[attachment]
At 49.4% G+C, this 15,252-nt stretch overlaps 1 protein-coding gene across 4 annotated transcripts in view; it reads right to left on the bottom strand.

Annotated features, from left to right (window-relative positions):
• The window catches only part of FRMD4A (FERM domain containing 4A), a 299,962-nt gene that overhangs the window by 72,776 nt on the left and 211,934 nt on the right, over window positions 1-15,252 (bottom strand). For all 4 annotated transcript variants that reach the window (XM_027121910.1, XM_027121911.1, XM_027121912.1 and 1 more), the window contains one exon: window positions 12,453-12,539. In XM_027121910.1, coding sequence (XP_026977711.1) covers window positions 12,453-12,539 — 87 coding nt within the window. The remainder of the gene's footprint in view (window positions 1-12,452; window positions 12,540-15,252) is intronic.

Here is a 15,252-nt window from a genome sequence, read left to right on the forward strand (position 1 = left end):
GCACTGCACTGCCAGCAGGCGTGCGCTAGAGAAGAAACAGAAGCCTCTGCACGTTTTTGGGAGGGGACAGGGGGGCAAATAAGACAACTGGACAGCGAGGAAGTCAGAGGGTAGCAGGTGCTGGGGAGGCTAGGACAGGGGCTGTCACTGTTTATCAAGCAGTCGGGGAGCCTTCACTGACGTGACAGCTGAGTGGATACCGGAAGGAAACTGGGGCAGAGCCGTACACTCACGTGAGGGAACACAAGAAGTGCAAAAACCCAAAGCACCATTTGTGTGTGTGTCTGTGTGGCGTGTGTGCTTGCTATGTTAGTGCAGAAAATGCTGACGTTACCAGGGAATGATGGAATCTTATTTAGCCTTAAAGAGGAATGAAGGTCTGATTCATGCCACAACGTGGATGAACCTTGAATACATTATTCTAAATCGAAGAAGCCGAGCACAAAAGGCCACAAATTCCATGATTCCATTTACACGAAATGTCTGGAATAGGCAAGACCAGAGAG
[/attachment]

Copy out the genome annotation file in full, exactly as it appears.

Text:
At 49.4% G+C, this 15,252-nt stretch overlaps 1 protein-coding gene across 4 annotated transcripts in view; it reads right to left on the bottom strand.

Annotated features, from left to right (window-relative positions):
• The window catches only part of FRMD4A (FERM domain containing 4A), a 299,962-nt gene that overhangs the window by 72,776 nt on the left and 211,934 nt on the right, over window positions 1-15,252 (bottom strand). For all 4 annotated transcript variants that reach the window (XM_027121910.1, XM_027121911.1, XM_027121912.1 and 1 more), the window contains one exon: window positions 12,453-12,539. In XM_027121910.1, coding sequence (XP_026977711.1) covers window positions 12,453-12,539 — 87 coding nt within the window. The remainder of the gene's footprint in view (window positions 1-12,452; window positions 12,540-15,252) is intronic.

Here is a 15,252-nt window from a genome sequence, read left to right on the forward strand (position 1 = left end):
GCACTGCACTGCCAGCAGGCGTGCGCTAGAGAAGAAACAGAAGCCTCTGCACGTTTTTGGGAGGGGACAGGGGGGCAAATAAGACAACTGGACAGCGAGGAAGTCAGAGGGTAGCAGGTGCTGGGGAGGCTAGGACAGGGGCTGTCACTGTTTATCAAGCAGTCGGGGAGCCTTCACTGACGTGACAGCTGAGTGGATACCGGAAGGAAACTGGGGCAGAGCCGTACACTCACGTGAGGGAACACAAGAAGTGCAAAAACCCAAAGCACCATTTGTGTGTGTGTCTGTGTGGCGTGTGTGCTTGCTATGTTAGTGCAGAAAATGCTGACGTTACCAGGGAATGATGGAATCTTATTTAGCCTTAAAGAGGAATGAAGGTCTGATTCATGCCACAACGTGGATGAACCTTGAATACATTATTCTAAATCGAAGAAGCCGAGCACAAAAGGCCACAAATTCCATGATTCCATTTACACGAAATGTCTGGAATAGGCAAGACCAGAGAG